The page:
Advocacy has always been at the centre of our mission to conserve and protect our state’s heritage

Many of Victoria’s most significant buildings, gardens, trees and landscapes would not be here without the advocacy of the National Trust, who have been the state’s leading independent heritage organisation since 1956.

We are a totally independent non-profit, non-government entity, and we rely on the support of our members to advocate for our shared heritage. Becoming a member and renewing your membership is the most effective way to show your support to the National Trust. The cost of your membership goes much further than covering the cost of entry to our properties, it also helps to fund important advocacy work.


Become a member today and save the $35 joining fee, simply use code SUPPORT at checkout to redeem.



Advocacy through the decades

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Como House & Garden

The early days of heritage protection

During the post-war boom period, Victoria experienced significant losses of historic places and public open space. This spurred the creation of the Victorian branch of the National Trust, and in 1956 Como House and Garden became the first National Trust property, protecting it from the development threats that led to the loss of many similar places. To this day it remains open to the public, with free access to the remarkable gardens.

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Rippon Lea Estate

A voice for Victorian heritage

Throughout the 1960s we were the main voice raised in protest against the loss of heritage in Victoria. One of the largest preservation fights was for Rippon Lea Estate, which was under threat of compulsory acquisition to extend the ABC buildings next door. The rally for Save Rippon Lea drew a crowd of 10,000 people, and after years of legal battles we acquired the estate, saving the lake, lookout tower, waterfall, grotto and gardens from demolition.

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Mount Sugarloaf

Protecting significant landscapes

Outrage erupted over a plan to quarry Mount Sugarloaf, part of a nationally significant extinct volcano complex near Camperdown. In 1970 we raised funds to purchase the site, cancelling out the quarry licence and offering permanent protection. It was the first National Trust site acquired for its landscape value. Thanks to the tireless work of volunteers, today it is the site of major revegetation activities, including many endangered flora species.

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Significant Tree Register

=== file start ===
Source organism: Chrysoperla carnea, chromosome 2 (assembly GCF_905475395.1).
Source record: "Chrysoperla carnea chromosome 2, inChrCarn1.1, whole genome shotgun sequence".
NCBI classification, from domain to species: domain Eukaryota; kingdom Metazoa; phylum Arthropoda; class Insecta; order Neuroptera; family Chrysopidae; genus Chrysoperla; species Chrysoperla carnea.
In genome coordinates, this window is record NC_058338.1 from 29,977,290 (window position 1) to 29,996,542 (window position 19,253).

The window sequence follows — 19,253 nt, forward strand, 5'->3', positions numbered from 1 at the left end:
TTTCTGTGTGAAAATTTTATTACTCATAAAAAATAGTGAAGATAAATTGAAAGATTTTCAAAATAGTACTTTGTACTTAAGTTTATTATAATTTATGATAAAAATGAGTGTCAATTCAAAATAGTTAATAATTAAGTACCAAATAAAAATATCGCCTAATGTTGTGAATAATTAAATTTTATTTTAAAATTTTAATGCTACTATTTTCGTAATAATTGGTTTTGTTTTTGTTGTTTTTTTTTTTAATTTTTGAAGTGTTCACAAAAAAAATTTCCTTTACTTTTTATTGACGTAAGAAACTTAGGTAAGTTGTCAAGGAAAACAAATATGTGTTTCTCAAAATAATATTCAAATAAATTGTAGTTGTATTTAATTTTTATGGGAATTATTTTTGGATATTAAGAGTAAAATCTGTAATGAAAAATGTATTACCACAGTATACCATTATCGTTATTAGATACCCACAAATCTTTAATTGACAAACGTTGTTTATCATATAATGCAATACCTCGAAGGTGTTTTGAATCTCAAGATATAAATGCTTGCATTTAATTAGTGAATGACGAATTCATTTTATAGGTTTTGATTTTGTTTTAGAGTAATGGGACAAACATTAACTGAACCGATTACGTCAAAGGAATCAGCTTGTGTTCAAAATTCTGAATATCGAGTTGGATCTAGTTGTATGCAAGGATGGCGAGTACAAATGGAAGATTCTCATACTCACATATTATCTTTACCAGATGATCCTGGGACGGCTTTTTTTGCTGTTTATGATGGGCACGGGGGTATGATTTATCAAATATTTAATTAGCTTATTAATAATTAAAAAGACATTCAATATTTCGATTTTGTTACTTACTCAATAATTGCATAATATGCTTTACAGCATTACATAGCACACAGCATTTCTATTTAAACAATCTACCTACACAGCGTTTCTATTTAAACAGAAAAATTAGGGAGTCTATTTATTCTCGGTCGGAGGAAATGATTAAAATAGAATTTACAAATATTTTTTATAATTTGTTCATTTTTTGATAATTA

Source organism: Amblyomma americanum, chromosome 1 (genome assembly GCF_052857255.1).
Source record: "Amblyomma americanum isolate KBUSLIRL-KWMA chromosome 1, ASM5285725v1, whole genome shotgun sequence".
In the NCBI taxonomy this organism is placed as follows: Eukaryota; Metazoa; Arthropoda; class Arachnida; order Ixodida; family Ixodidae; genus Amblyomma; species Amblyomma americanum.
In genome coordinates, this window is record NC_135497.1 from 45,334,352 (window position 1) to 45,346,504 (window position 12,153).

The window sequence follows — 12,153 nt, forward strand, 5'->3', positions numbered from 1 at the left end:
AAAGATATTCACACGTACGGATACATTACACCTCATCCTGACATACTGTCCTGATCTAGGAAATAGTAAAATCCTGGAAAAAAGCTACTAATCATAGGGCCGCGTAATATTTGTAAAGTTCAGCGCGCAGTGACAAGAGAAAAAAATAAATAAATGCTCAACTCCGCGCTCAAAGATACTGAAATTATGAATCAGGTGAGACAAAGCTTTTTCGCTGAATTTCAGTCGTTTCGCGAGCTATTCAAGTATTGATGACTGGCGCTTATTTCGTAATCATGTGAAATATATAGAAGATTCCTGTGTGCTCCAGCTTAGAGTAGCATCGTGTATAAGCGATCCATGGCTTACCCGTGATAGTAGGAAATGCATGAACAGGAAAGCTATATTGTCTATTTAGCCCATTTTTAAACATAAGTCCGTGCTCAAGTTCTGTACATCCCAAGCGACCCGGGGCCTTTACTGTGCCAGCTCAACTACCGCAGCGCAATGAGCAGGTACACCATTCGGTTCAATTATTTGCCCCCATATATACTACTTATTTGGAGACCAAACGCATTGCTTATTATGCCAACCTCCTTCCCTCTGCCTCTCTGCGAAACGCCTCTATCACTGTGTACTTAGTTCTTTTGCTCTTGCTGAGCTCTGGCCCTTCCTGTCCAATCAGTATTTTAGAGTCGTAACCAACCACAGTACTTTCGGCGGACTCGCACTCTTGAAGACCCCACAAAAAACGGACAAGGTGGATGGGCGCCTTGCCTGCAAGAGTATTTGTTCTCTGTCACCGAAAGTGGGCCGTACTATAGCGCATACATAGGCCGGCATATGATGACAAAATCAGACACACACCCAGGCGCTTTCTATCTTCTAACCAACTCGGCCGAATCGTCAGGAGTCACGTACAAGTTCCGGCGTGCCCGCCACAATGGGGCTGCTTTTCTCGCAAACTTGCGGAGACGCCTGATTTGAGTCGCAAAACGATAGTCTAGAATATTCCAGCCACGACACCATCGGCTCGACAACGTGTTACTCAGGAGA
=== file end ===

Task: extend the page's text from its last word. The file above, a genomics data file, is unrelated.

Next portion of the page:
Protecting Victorian trees

As heritage laws began providing some protection to significant buildings in Victoria, trees were being cleared at an alarming rate. The National Trust could see that there was a need to catalogue the significant trees of Victoria, in order to advocate for their protection. Since the creation of the Significant Tree Register in 1981, we have classified over 30,000 trees across 1500 places in Victoria, and continue to be the leading advocate for tree protections in the state.

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Public Art Committee

Protecting significant public art

Karl Duldig’s monumental ceramic relief, ‘Progress of Man’, was an eye-catching feature of the high-rise building at 505 St Kilda Road until its destruction in 1991. Its loss aroused immediate community outcry and resulted in the establishment of the National Trust’s Public Art Committee. For 30 years the committee has supported the National Trust to identify and protect significant pieces of public art across Victoria.

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Skipping Girl

The story of a Melbourne Icon

The National Trust played a pivotal role in the protection and restoration of the famous Skipping Girl Vinegar sign, or “Little Audrey” as she is affectionately known. We led a public appeal to restore the sign, secured an agreement with AGL that ensures the continuous operation and maintenance of Little Audrey, and won a VCAT battle that stopped a new apartment tower obscuring it from public view.

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Federation Square

Celebrating notable public spaces

In 2018, we nominated Federation Square to the Victorian Heritage Register, which led to its protection from a proposed demolition to make way for an Apple store. We successfully argued that the site is a notable public square, of historical, architectural, aesthetic, cultural and technical significance to the State of Victoria, and should be protected and celebrated as public space.

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